by ecancer reporter Janet Fricker
Over half of US physicians continue to recommend screening for breast, cervical, colorectal and prostate cancer in patients aged over 75 years, reports a study in Archives of Internal Medicine. The findings come despite the US Preventive Services Task Force (USPSTF) screening guidelines stating there to be insufficient evidence for evaluation of mortality benefits in men and women older than 75 years.
In the study Keith Bellizzi and colleagues, from the University of Connecticut in Storrs, assessed rates of screening in older, racially diverse adults. The data was analyzed from the National Health Interview Survey (NHIS), an annual, in-person, nationwide survey of approximately 30 000 households used to track trends in illness and health status of non institutionalized US civilians.
Results showed that among adults aged 75 to 79 years 57% were screened for colorectal cancer, 62% for breast cancer, 53% for cervical cancer and 56% for prostate cancer. Among those aged 80 years or older 46% were screened for colorectal cancer, 50 % for breast cancer, 38 % for cervical cancer, and 42 % for prostate cancer.
In unadjusted analyses, screening prevalence rates varied according to race/ethnicity, but on multivariate regression analysis, these differences could be accounted for by low education attainments. The largest predictor of screening was a physician's recommendation for a specific test, with more than 50% of men and women older than 75 years reporting that their doctors promoted screening.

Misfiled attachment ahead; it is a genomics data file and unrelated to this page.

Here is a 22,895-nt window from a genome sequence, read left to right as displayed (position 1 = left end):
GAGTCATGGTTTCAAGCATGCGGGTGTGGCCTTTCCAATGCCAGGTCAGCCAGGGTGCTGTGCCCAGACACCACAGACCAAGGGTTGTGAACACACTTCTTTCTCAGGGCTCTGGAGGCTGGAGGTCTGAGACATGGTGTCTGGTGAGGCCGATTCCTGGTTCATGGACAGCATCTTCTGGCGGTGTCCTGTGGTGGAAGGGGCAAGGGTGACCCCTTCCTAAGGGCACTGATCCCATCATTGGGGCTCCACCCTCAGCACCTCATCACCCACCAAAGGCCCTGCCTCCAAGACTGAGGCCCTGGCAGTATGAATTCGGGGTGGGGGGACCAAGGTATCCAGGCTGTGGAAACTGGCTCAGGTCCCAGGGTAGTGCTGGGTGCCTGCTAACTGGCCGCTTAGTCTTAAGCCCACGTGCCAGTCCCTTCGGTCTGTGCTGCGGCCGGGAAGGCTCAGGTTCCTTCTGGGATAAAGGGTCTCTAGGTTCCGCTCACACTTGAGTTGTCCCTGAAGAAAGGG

"A high percentage of older adults continue to be screened in the face of ambiguity of recommendations for this group," write the authors. Frameworks taking into account estimated life expectancy, risk of cancer death from indolent or aggressive disease, and patients’ values and preferences , suggest the authors, might prove useful guidance in individualised cancer screening decisions for older adults.
In an accompanying editorial Louise Walter, from the University of California, San Francisco, writes that for older adults the likelihood of a person living long enough to benefit from cancer prevention and detection was small, while the likelihood of harm became greater. But she queried whether Bellizzi and colleagues had actually identified any problems in the quality of care being provided to older patients.
K M Bellizzi, E S Breslau, a Burness. Less is more. Prevalence of Cancer Screening in Older, Racially Diverse Adults. Arch Intern Med 2011, 171: 2031-2037 doi:10.1001/archinternmed.2011.570
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